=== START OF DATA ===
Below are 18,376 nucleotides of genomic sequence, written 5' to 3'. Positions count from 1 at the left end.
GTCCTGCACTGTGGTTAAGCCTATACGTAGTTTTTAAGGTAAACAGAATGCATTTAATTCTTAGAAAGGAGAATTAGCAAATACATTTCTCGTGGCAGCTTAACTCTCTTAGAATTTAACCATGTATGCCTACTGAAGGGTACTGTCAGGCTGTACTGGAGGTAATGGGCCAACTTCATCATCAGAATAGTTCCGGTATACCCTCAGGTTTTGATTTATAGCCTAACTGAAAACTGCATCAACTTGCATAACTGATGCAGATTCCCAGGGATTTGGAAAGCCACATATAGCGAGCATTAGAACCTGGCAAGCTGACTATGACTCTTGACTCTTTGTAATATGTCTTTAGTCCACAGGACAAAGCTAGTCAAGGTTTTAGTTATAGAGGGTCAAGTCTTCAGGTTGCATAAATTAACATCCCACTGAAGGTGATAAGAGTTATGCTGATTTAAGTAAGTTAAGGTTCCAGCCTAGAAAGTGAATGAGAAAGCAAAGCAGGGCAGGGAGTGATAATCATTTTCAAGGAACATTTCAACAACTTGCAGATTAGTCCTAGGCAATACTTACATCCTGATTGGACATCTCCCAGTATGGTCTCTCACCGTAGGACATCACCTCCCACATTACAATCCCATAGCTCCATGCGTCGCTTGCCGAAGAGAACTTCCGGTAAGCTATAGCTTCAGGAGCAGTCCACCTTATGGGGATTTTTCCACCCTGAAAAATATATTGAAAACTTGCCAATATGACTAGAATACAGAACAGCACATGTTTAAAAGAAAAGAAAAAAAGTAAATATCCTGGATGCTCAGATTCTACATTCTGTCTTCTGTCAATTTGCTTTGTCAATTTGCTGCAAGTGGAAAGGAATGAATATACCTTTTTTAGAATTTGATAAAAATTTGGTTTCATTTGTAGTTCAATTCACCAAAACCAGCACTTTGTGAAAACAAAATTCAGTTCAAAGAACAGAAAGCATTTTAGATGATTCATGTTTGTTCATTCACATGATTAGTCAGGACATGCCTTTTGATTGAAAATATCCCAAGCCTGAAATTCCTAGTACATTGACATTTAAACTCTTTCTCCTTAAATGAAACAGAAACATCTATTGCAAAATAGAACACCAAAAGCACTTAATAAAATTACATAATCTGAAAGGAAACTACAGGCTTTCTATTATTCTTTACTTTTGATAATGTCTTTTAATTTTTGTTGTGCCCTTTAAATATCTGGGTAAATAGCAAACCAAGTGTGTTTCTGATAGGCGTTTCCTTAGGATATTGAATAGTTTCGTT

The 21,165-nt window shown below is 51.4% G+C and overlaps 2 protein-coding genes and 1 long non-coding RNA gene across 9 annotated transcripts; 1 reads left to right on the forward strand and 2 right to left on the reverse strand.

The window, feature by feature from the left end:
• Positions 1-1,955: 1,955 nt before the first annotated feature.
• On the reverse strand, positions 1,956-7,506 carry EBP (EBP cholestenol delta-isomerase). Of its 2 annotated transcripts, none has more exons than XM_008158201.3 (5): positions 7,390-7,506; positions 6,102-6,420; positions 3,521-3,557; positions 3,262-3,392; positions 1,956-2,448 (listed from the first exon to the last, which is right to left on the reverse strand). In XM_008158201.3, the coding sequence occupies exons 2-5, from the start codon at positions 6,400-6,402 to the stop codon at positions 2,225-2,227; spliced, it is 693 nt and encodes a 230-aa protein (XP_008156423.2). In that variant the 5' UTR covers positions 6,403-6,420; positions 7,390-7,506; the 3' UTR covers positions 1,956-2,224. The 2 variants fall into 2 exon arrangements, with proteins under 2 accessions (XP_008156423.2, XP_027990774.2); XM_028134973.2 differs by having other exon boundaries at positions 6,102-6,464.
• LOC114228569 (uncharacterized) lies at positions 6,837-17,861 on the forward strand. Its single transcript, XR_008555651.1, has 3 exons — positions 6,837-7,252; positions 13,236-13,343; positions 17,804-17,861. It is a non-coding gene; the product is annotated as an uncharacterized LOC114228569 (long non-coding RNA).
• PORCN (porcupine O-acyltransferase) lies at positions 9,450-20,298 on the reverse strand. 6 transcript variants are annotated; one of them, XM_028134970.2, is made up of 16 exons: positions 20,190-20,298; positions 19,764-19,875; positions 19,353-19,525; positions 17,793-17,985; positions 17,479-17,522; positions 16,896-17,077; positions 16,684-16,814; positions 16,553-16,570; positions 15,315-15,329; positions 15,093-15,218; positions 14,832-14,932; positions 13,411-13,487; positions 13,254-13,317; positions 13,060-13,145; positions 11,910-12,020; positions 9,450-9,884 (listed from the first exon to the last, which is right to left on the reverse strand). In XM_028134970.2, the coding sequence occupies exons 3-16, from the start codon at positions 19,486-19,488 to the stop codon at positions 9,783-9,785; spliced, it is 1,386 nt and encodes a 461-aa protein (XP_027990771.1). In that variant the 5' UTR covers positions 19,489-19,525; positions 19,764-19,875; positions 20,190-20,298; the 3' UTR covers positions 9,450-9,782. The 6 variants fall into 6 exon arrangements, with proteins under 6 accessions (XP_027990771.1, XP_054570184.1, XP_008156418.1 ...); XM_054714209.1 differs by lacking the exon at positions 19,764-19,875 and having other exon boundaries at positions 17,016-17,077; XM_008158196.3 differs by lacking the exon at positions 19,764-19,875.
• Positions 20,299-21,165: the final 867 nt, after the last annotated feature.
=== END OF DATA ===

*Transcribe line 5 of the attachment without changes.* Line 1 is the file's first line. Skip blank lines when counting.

• Positions 1-1,955: 1,955 nt before the first annotated feature.